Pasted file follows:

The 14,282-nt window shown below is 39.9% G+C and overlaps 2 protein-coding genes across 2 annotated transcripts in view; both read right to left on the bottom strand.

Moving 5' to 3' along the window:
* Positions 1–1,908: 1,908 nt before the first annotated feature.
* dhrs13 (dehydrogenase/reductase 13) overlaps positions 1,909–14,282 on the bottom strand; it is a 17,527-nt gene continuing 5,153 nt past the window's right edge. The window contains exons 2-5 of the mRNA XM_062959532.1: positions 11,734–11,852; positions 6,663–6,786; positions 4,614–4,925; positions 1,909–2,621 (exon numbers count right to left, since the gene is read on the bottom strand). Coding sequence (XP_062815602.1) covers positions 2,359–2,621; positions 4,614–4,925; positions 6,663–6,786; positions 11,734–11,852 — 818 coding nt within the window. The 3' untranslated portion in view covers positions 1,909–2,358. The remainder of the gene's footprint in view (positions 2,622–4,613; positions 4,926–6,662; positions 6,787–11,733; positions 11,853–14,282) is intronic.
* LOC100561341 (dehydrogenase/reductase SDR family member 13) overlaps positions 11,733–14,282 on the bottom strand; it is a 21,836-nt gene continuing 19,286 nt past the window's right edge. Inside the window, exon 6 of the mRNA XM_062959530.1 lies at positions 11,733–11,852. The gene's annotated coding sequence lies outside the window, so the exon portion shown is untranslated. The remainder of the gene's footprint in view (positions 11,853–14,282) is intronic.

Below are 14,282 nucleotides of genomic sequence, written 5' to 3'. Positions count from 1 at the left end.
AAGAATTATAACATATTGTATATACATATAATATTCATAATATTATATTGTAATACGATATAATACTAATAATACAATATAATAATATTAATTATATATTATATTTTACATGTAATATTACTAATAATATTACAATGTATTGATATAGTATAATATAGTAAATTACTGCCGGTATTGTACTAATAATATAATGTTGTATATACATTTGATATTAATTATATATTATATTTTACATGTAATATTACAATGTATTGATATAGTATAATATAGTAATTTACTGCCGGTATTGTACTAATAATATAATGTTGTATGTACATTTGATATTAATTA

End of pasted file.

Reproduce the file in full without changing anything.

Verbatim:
The 14,282-nt window shown below is 39.9% G+C and overlaps 2 protein-coding genes across 2 annotated transcripts in view; both read right to left on the bottom strand.

Moving 5' to 3' along the window:
* Positions 1–1,908: 1,908 nt before the first annotated feature.
* dhrs13 (dehydrogenase/reductase 13) overlaps positions 1,909–14,282 on the bottom strand; it is a 17,527-nt gene continuing 5,153 nt past the window's right edge. The window contains exons 2-5 of the mRNA XM_062959532.1: positions 11,734–11,852; positions 6,663–6,786; positions 4,614–4,925; positions 1,909–2,621 (exon numbers count right to left, since the gene is read on the bottom strand). Coding sequence (XP_062815602.1) covers positions 2,359–2,621; positions 4,614–4,925; positions 6,663–6,786; positions 11,734–11,852 — 818 coding nt within the window. The 3' untranslated portion in view covers positions 1,909–2,358. The remainder of the gene's footprint in view (positions 2,622–4,613; positions 4,926–6,662; positions 6,787–11,733; positions 11,853–14,282) is intronic.
* LOC100561341 (dehydrogenase/reductase SDR family member 13) overlaps positions 11,733–14,282 on the bottom strand; it is a 21,836-nt gene continuing 19,286 nt past the window's right edge. Inside the window, exon 6 of the mRNA XM_062959530.1 lies at positions 11,733–11,852. The gene's annotated coding sequence lies outside the window, so the exon portion shown is untranslated. The remainder of the gene's footprint in view (positions 11,853–14,282) is intronic.

Below are 14,282 nucleotides of genomic sequence, written 5' to 3'. Positions count from 1 at the left end.
AAGAATTATAACATATTGTATATACATATAATATTCATAATATTATATTGTAATACGATATAATACTAATAATACAATATAATAATATTAATTATATATTATATTTTACATGTAATATTACTAATAATATTACAATGTATTGATATAGTATAATATAGTAAATTACTGCCGGTATTGTACTAATAATATAATGTTGTATATACATTTGATATTAATTATATATTATATTTTACATGTAATATTACAATGTATTGATATAGTATAATATAGTAATTTACTGCCGGTATTGTACTAATAATATAATGTTGTATGTACATTTGATATTAATTA